Startup founders usually have to go out a lot to raise funds, which can be stressful. From my experience, venture capital investors know each other very well, and I often try to work with an investor who is a “super connector”. By doing this, I reduce the time spent on meeting other investors, as this super connector will help me meet the right people and I don’t have to waste time looking for the unsuitable ones. So instead of going around fundraising, I can focus on managing the company.
Also, it’s true that a lot of investors say they want to add synergy and value to the startup community, but I think entrepreneurs should keep in mind that venture investors have many companies in their portfolio so they can’t dedicate too much time and effort to just one startup. It’s all about managing expectations from both sides.
That said, our experience with foreign investors so far has been fantastic. We maintain good relationships and they show us the kind of respect that entrepreneurs deserve.
Eddie Thai – General partner 500 Startups Vietnam
Many investors used to be reluctant about investing in Vietnam’s startup scene because of various challenges in terms of regulations, human resources, and so on. However, things have changed greatly in the past few years, and real data has shown the positive trajectory of investments into Vietnamese startups. For example, funding has increased by 400 per cent in only a few years, and we even have a number of Series C or D rounds coming up. In fact, Vietnam is so hot that nobody wants to miss the boat now. I believe that investments of $15 million are likely to be popular in the future. The early movers now have a clear advantage in this booming scene.
We talk with various startup teams on a weekly basis, and we’re glad to see many founders now becoming more familiar with how the market is run. There can be risks of overheating and investors should be cautious, but I think the best startups in Vietnam can definitely survive the next decade or so.
Linh Thai – Partner, Vingroup Ventures
We want to invest in startups that can collaborate with the Vingroup ecosystem, because Vingroup operates in a wide variety of sectors and we believe that this is the best way we can assist entrepreneurs in their growth path.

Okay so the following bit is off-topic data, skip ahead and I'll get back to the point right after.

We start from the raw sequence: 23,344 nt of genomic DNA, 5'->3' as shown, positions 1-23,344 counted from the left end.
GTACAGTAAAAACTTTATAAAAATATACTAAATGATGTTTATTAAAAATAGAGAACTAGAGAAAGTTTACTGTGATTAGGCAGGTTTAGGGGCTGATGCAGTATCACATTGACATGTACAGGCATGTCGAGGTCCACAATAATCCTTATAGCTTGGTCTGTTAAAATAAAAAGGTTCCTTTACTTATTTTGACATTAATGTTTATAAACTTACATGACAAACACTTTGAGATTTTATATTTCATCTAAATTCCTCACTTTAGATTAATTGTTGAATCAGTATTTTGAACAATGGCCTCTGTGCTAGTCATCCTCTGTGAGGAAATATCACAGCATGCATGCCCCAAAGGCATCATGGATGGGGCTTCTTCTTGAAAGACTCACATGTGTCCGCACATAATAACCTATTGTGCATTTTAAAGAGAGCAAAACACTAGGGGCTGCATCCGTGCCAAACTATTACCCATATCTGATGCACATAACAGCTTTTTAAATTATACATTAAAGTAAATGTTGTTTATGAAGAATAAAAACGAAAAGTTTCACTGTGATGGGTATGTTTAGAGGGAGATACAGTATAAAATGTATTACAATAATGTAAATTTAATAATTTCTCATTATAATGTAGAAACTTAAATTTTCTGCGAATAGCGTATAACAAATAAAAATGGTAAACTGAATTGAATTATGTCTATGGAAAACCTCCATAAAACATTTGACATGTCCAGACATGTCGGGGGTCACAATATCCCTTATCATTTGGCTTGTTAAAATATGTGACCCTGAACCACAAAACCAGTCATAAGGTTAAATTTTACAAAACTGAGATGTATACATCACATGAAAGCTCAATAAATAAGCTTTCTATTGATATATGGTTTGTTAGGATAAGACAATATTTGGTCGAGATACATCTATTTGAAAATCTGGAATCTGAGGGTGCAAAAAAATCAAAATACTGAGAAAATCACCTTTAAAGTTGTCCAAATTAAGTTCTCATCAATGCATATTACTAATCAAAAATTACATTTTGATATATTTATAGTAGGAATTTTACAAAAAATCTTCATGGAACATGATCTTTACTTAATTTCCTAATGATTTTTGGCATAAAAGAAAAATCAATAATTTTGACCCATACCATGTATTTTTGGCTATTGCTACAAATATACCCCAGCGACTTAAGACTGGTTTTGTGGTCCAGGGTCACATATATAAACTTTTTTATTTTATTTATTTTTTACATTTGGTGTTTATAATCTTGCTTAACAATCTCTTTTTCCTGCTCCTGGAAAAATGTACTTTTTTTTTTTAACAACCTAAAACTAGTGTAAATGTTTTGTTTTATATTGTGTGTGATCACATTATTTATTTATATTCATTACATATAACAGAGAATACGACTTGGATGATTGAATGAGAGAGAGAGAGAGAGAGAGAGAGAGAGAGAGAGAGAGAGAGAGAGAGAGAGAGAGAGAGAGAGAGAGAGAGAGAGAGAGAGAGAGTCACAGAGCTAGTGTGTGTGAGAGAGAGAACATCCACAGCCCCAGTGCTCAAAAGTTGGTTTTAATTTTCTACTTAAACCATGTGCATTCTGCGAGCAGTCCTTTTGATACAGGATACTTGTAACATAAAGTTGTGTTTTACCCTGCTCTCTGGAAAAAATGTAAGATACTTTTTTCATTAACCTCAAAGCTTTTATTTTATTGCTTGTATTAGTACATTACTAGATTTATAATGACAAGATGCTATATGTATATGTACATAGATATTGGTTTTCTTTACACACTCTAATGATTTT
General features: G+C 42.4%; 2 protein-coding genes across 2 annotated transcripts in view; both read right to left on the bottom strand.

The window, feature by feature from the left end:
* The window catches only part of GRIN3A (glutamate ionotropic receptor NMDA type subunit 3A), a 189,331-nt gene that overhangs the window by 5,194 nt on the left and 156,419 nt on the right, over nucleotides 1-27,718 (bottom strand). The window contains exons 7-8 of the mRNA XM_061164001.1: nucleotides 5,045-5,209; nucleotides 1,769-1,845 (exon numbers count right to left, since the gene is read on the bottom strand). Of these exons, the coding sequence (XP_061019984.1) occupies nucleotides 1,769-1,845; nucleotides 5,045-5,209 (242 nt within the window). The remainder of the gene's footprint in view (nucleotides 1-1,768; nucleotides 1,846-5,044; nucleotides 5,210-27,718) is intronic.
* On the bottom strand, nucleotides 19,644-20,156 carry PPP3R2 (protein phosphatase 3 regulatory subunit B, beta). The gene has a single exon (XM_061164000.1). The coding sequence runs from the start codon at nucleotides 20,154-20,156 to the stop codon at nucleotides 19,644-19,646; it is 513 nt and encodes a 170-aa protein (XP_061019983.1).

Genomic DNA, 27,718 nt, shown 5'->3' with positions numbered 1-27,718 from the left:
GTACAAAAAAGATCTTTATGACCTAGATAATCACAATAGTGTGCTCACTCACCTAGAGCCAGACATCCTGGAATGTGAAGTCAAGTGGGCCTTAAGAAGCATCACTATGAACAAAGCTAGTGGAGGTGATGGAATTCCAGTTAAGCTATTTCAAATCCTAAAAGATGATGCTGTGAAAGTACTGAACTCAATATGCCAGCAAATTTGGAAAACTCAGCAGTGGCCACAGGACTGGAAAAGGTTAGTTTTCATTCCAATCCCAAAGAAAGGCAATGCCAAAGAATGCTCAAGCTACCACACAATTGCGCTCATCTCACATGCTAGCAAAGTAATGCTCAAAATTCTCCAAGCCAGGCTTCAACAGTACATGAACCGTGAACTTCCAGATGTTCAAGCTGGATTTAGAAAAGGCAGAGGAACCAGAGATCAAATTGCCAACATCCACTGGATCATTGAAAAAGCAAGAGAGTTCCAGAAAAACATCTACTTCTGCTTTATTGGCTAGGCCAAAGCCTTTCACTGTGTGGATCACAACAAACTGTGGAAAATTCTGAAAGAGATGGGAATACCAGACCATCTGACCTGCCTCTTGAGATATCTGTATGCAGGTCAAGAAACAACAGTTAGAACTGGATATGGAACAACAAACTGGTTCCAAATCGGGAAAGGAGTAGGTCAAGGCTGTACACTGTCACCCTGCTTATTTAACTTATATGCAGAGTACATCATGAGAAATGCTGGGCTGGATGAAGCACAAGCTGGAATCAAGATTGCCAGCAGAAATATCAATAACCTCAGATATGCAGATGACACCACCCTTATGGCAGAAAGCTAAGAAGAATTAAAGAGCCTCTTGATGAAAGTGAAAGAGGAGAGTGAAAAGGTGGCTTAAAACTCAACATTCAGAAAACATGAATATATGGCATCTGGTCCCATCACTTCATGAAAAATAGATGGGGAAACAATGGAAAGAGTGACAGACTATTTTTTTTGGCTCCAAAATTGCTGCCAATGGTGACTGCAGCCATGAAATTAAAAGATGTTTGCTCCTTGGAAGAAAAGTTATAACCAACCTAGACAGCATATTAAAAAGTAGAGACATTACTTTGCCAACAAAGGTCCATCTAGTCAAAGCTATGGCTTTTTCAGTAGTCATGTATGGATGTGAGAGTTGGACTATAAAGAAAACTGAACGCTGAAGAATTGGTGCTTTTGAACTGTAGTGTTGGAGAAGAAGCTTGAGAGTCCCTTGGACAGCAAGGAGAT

It also acts as a certificate of excellence for these startups when they want to seek funding from other investors.
When looking at what to invest in, we want to see strong teams with a marketable product. Ideas are great and Vietnam’s tech skills are definitely strong, but the key here is whether the entrepreneurs can sell them to the market.
We also want to see whether these products and their owners have the potential to venture outside Vietnam later.
For new investors to Vietnam, we’d advise against going all alone. We think it’s best for them to invest or co-operate with an existing fund in Vietnam first, before they figure out their own strategy and start to expand.
Tran Nhat Khanh – Partner, VinaCapital Ventures
Ten years ago, it used to be very difficult for me to discuss business ideas in Vietnam with my father, who himself ran a small company. There were a lot of challenges in starting a company here, and I’m happy to see that things have changed.
I also used to work overseas and the more I remained there, the more frustrated I was with the stagnant markets there. That prompted me to return to Vietnam, where opportunities are growing. I’ve also noticed many wealthy businessmen here who are willing to invest in the future generation of leaders, especially in niche areas.
Before investing, we also ask ourselves how we can create value for the startup, and whether two sides can work together and share the same long-term vision.
Founders in Vietnam are becoming more sophisticated these days, and they no longer hesitate to ask us in a very straightforward manner about the kind of network and know-how we can bring to their business.